September 9th, 2010 at 5:18 PM ^

This kind of thing is definitely a very valuable addition. It's so good I bet Notre Dame fans would want to read it as a breakdown of their team.

Definitely do it in later weeks whenever its possible and you are so inclined. Great stuff.


September 9th, 2010 at 6:50 PM ^

How fast do you expect a TE to be?  He is 6'6" 260 something, still speedier than a LB and bigger than a DB, he is a match up nightmare for opposing defenses.  He doesn't have to be fast, he has size and when covered by a LB a speed advantage, not to mention he doesn't just block he can catch the ball.  


September 9th, 2010 at 8:03 PM ^

I don't know...I thought he was pretty hyped up so I also thought he'd have better than average speed and run good routes. It may be too much for him to run so many routes due to his size. Seriously.

Deep linking isn't working so check this video at the 17 second mark for after-the-catch speed and 6 min, 24 second mark for routes:


September 9th, 2010 at 9:21 PM ^

I can kind of understand where you are coming from if this is the only time you have really watched him play.  They didn't send him deep or throw to him outside.  He is coming off a slight hamstring ding from camp, that probably contributes to the play calling and also the perceived speed he is running at.  I can see where you are coming from better now, though I will say he is capable of more than was shown in week 1.


September 9th, 2010 at 10:28 PM ^

irish and i spent the last 2 seasons watching rudolph easily run past linebackers, thus the conclusion that he's faster than most linebackers. what sort of stat are you looking for? do you want a FAKE 40 time? the last couple years, we've see him routinely run seam routes leaving linebackers in his wake. nfl scouts haven't been worried about his route running and pass catching, they've been worried about his blocking which was much improved against purdue.

i suspect his failure to make big plays against purdue had more to do with how he was used - mostly short outs - than his talent. of course, its also entirely possible that he's still feeling lingering effects of his hamstring injury. it seems rather unlikely that he is significantly slower than he was last year.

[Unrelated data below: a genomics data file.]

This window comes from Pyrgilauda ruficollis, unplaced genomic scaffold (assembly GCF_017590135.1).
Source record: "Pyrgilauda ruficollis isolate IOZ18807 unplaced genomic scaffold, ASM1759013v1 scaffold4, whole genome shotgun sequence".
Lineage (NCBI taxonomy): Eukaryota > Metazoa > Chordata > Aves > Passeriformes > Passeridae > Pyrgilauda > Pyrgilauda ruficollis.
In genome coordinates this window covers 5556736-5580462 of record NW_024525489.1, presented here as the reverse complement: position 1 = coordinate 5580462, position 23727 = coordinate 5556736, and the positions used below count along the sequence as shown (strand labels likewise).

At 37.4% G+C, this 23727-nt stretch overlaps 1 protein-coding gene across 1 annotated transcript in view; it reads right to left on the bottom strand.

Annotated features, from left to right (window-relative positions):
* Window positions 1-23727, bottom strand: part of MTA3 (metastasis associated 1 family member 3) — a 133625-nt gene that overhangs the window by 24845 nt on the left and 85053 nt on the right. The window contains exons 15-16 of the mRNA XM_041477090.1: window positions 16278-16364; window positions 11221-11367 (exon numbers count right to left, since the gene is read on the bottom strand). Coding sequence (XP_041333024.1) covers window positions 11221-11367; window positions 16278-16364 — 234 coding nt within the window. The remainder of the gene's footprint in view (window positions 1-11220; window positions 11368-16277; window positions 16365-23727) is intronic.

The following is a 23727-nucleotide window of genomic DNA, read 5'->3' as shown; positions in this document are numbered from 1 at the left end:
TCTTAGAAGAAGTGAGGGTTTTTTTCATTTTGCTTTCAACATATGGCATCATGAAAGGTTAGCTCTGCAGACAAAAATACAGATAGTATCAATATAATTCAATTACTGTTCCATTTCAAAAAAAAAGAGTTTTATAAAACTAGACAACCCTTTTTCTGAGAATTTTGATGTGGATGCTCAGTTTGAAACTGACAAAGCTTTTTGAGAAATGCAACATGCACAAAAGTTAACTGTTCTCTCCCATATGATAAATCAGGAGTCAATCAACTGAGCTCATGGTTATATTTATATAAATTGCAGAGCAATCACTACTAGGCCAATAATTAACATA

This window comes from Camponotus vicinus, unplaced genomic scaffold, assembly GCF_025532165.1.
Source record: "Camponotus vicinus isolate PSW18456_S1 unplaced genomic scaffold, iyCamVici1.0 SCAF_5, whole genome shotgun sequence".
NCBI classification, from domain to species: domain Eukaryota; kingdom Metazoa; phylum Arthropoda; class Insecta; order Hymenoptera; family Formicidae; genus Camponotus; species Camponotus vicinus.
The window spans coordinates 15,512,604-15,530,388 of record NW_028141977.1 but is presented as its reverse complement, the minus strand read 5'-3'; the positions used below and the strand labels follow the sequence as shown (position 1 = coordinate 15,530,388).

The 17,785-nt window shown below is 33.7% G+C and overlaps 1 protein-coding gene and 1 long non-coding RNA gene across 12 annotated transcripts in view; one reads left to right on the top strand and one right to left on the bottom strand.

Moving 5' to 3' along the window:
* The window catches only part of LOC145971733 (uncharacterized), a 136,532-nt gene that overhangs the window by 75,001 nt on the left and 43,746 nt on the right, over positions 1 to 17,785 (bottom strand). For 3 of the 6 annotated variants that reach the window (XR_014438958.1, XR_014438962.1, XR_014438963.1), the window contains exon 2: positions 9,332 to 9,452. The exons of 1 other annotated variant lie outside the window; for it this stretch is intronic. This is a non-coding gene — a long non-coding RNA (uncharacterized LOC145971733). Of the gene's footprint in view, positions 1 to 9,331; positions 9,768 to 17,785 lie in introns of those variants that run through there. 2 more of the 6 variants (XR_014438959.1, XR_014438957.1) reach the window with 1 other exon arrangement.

if michigan doesn't have a safety over the top, it won't take long before we have the opportunity to measure his speed against your lbs.

(btw, i'm incredibly impressed (and a little worried) that a michigan fan took the time to break down every single nd offensive snap. wow.)

Blue in Seattle

September 9th, 2010 at 10:57 PM ^

just an opinion on whether he'll look as poor as last week, or as sweet as last year.

Kind of the problem across the board for preparing for week 2.  Especially since ND has a new coach.  From the presser the Michigan Coaches are going to watch last year ND for personnel talent and last year Cincinnati for play calling and schemes.

all in all, pretty tough to end up with an opinion everyone agrees with.

although "running cuts like circles" is a bit harsh.

for me, I'm much more afraid of TE on LB mismatch than the WR on the corners.

especially since dumps to the TE don't require as much pass protect time from the OL.

I wonder if we'll see the punters on the field at all on Saturday?


September 9th, 2010 at 8:22 PM ^

xs and os, but will keep this by me during the game. More of this, please. 

Don't they say the biggest leap for teams tends to come between week one and two? I'm looking forward to the game. 


September 9th, 2010 at 9:50 PM ^

Nicely done, I could definitely get used to seeing these for as many upcoming opponents as you can break down.  I agree with you on their running backs being legit.  I was impressed with how reasonably well Michigan's beleaguered defense did against Todman so hopefully they are up to the task against the Irish.


September 10th, 2010 at 1:04 PM ^

Looking at that video of every ND running play, it seems that their line is either solid for a huge game, or pourous for a small gain or negative play.

That's promising, if Michigan's defense can play like they did last week where Ezeh was ok and Mouton was good (!)